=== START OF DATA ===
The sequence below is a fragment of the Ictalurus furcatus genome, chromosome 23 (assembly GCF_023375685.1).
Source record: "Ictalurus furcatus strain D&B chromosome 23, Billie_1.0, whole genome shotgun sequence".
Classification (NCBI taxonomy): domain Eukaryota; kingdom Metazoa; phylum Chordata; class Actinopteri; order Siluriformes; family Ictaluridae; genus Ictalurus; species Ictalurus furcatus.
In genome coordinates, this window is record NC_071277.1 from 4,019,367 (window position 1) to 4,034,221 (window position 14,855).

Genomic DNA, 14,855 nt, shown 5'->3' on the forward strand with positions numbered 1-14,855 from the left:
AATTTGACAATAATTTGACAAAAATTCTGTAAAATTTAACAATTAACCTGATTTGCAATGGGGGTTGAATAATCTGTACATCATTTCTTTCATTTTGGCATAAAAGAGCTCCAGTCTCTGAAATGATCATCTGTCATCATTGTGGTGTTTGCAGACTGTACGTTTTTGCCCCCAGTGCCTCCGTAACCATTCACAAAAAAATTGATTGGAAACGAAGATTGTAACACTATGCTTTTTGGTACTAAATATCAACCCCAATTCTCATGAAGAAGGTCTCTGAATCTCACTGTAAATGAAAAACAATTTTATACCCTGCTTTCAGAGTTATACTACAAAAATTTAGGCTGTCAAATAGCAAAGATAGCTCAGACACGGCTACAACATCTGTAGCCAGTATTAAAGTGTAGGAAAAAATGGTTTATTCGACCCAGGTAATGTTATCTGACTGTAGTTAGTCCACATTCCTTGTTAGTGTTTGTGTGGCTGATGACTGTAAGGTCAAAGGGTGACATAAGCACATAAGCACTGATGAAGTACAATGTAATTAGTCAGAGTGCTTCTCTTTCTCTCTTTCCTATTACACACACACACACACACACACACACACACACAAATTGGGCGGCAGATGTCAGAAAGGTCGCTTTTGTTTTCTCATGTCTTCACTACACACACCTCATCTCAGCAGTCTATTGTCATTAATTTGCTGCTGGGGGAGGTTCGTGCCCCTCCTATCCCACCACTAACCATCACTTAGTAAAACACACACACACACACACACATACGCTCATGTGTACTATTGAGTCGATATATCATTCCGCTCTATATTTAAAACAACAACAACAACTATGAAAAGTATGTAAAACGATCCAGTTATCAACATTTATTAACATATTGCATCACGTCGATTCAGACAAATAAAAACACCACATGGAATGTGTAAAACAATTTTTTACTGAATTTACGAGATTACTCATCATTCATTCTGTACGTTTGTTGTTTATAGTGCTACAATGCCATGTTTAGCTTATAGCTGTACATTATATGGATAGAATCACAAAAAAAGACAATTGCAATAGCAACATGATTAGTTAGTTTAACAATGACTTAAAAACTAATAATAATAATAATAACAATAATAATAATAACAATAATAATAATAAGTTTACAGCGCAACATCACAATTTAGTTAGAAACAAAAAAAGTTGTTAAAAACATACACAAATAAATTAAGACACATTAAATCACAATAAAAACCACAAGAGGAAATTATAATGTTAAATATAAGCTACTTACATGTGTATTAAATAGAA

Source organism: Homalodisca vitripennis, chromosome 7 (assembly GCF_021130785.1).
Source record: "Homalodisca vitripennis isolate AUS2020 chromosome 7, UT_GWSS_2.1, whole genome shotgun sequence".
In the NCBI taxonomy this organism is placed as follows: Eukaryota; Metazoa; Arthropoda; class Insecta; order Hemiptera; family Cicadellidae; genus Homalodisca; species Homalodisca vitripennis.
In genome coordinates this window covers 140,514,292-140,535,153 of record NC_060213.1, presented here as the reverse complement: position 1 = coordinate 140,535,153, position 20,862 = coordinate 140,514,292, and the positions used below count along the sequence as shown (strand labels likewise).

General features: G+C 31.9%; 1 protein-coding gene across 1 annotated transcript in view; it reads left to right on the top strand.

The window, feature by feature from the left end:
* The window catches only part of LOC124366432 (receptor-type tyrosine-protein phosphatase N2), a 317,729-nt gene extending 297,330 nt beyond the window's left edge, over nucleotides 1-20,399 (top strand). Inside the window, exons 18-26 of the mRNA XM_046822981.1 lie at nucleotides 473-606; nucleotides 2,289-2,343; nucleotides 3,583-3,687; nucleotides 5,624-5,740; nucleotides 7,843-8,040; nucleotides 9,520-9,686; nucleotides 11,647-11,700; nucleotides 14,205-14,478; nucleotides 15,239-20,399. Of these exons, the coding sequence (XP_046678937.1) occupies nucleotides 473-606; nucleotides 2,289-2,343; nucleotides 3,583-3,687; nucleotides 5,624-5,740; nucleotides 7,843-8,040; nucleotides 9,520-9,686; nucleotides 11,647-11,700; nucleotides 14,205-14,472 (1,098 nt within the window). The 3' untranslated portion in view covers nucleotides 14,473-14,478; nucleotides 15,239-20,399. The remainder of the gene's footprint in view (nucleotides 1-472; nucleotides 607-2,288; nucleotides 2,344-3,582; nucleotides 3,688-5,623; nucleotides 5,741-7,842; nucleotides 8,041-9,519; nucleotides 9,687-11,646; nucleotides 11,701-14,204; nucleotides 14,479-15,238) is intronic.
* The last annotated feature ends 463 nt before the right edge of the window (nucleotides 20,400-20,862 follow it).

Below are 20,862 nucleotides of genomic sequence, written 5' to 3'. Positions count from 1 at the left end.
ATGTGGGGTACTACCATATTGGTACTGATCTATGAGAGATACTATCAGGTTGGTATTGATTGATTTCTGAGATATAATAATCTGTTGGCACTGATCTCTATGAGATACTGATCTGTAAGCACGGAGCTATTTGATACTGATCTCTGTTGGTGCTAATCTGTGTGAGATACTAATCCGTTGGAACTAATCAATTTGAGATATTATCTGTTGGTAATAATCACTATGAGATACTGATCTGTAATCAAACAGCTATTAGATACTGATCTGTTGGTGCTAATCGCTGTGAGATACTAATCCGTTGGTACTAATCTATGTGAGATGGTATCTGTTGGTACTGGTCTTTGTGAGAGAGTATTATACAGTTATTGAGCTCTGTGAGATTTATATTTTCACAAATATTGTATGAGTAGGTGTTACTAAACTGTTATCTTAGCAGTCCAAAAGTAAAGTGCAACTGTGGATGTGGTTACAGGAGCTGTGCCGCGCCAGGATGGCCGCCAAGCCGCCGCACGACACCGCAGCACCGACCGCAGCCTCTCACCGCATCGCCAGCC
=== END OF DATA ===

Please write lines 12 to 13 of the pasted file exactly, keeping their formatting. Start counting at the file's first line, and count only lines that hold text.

The window, feature by feature from the left end:
* The window catches only part of LOC124366432 (receptor-type tyrosine-protein phosphatase N2), a 317,729-nt gene extending 297,330 nt beyond the window's left edge, over nucleotides 1-20,399 (top strand). Inside the window, exons 18-26 of the mRNA XM_046822981.1 lie at nucleotides 473-606; nucleotides 2,289-2,343; nucleotides 3,583-3,687; nucleotides 5,624-5,740; nucleotides 7,843-8,040; nucleotides 9,520-9,686; nucleotides 11,647-11,700; nucleotides 14,205-14,478; nucleotides 15,239-20,399. Of these exons, the coding sequence (XP_046678937.1) occupies nucleotides 473-606; nucleotides 2,289-2,343; nucleotides 3,583-3,687; nucleotides 5,624-5,740; nucleotides 7,843-8,040; nucleotides 9,520-9,686; nucleotides 11,647-11,700; nucleotides 14,205-14,472 (1,098 nt within the window). The 3' untranslated portion in view covers nucleotides 14,473-14,478; nucleotides 15,239-20,399. The remainder of the gene's footprint in view (nucleotides 1-472; nucleotides 607-2,288; nucleotides 2,344-3,582; nucleotides 3,688-5,623; nucleotides 5,741-7,842; nucleotides 8,041-9,519; nucleotides 9,687-11,646; nucleotides 11,701-14,204; nucleotides 14,479-15,238) is intronic.